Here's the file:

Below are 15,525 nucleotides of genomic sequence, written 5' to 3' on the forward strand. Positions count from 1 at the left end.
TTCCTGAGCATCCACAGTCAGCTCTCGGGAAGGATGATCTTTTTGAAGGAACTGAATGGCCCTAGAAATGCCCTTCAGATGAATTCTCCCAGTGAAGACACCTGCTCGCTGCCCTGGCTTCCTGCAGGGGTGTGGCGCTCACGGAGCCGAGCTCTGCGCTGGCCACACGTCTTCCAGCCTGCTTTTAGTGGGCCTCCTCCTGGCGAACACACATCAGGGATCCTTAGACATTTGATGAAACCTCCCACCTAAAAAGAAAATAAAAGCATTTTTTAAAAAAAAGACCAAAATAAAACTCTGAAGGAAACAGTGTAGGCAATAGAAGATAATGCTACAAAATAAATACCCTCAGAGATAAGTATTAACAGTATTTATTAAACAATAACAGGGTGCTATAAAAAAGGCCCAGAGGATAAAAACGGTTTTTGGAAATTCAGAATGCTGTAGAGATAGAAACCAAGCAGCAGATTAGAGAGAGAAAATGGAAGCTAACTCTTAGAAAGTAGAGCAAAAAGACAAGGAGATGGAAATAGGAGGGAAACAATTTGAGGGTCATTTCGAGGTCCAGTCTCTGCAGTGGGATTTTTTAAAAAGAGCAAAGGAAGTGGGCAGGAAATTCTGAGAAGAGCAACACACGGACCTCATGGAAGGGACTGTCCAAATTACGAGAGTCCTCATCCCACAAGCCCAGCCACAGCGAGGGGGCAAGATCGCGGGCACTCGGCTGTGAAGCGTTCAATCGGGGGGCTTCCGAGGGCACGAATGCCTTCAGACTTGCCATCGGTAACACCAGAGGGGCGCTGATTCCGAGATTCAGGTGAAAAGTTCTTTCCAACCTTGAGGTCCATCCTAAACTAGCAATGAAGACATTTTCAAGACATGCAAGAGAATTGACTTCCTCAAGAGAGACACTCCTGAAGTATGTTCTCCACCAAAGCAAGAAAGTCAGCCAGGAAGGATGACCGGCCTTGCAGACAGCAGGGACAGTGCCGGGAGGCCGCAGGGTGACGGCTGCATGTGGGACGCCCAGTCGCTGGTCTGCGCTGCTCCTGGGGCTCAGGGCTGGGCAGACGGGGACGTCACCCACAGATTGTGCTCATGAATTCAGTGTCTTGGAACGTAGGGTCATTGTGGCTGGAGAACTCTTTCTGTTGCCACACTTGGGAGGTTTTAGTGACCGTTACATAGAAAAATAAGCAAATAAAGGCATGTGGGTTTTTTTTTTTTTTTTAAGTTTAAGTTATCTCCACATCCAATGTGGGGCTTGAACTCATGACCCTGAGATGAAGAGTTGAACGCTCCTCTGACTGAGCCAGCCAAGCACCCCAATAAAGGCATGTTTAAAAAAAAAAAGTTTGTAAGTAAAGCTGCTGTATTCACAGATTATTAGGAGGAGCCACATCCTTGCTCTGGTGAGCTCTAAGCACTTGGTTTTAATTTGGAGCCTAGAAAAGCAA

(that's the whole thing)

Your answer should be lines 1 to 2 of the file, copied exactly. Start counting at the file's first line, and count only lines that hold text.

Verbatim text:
Below are 15,525 nucleotides of genomic sequence, written 5' to 3' on the forward strand. Positions count from 1 at the left end.
TTCCTGAGCATCCACAGTCAGCTCTCGGGAAGGATGATCTTTTTGAAGGAACTGAATGGCCCTAGAAATGCCCTTCAGATGAATTCTCCCAGTGAAGACACCTGCTCGCTGCCCTGGCTTCCTGCAGGGGTGTGGCGCTCACGGAGCCGAGCTCTGCGCTGGCCACACGTCTTCCAGCCTGCTTTTAGTGGGCCTCCTCCTGGCGAACACACATCAGGGATCCTTAGACATTTGATGAAACCTCCCACCTAAAAAGAAAATAAAAGCATTTTTTAAAAAAAAGACCAAAATAAAACTCTGAAGGAAACAGTGTAGGCAATAGAAGATAATGCTACAAAATAAATACCCTCAGAGATAAGTATTAACAGTATTTATTAAACAATAACAGGGTGCTATAAAAAAGGCCCAGAGGATAAAAACGGTTTTTGGAAATTCAGAATGCTGTAGAGATAGAAACCAAGCAGCAGATTAGAGAGAGAAAATGGAAGCTAACTCTTAGAAAGTAGAGCAAAAAGACAAGGAGATGGAAATAGGAGGGAAACAATTTGAGGGTCATTTCGAGGTCCAGTCTCTGCAGTGGGATTTTTTAAAAAGAGCAAAGGAAGTGGGCAGGAAATTCTGAGAAGAGCAACACACGGACCTCATGGAAGGGACTGTCCAAATTACGAGAGTCCTCATCCCACAAGCCCAGCCACAGCGAGGGGGCAAGATCGCGGGCACTCGGCTGTGAAGCGTTCAATCGGGGGGCTTCCGAGGGCACGAATGCCTTCAGACTTGCCATCGGTAACACCAGAGGGGCGCTGATTCCGAGATTCAGGTGAAAAGTTCTTTCCAACCTTGAGGTCCATCCTAAACTAGCAATGAAGACATTTTCAAGACATGCAAGAGAATTGACTTCCTCAAGAGAGACACTCCTGAAGTATGTTCTCCACCAAAGCAAGAAAGTCAGCCAGGAAGGATGACCGGCCTTGCAGACAGCAGGGACAGTGCCGGGAGGCCGCAGGGTGACGGCTGCATGTGGGACGCCCAGTCGCTGGTCTGCGCTGCTCCTGGGGCTCAGGGCTGGGCAGACGGGGACGTCACCCACAGATTGTGCTCATGAATTCAGTGTCTTGGAACGTAGGGTCATTGTGGCTGGAGAACTCTTTCTGTTGCCACACTTGGGAGGTTTTAGTGACCGTTACATAGAAAAATAAGCAAATAAAGGCATGTGGGTTTTTTTTTTTTTTTTAAGTTTAAGTTATCTCCACATCCAATGTGGGGCTTGAACTCATGACCCTGAGATGAAGAGTTGAACGCTCCTCTGACTGAGCCAGCCAAGCACCCCAATAAAGGCATGTTTAAAAAAAAAAAGTTTGTAAGTAAAGCTGCTGTATTCACAGATTATTAGGAGGAGCCACATCCTTGCTCTGGTGAGCTCTAAGCACTTGGTTTTAATTTGGAGCCTAGAAAAGCAA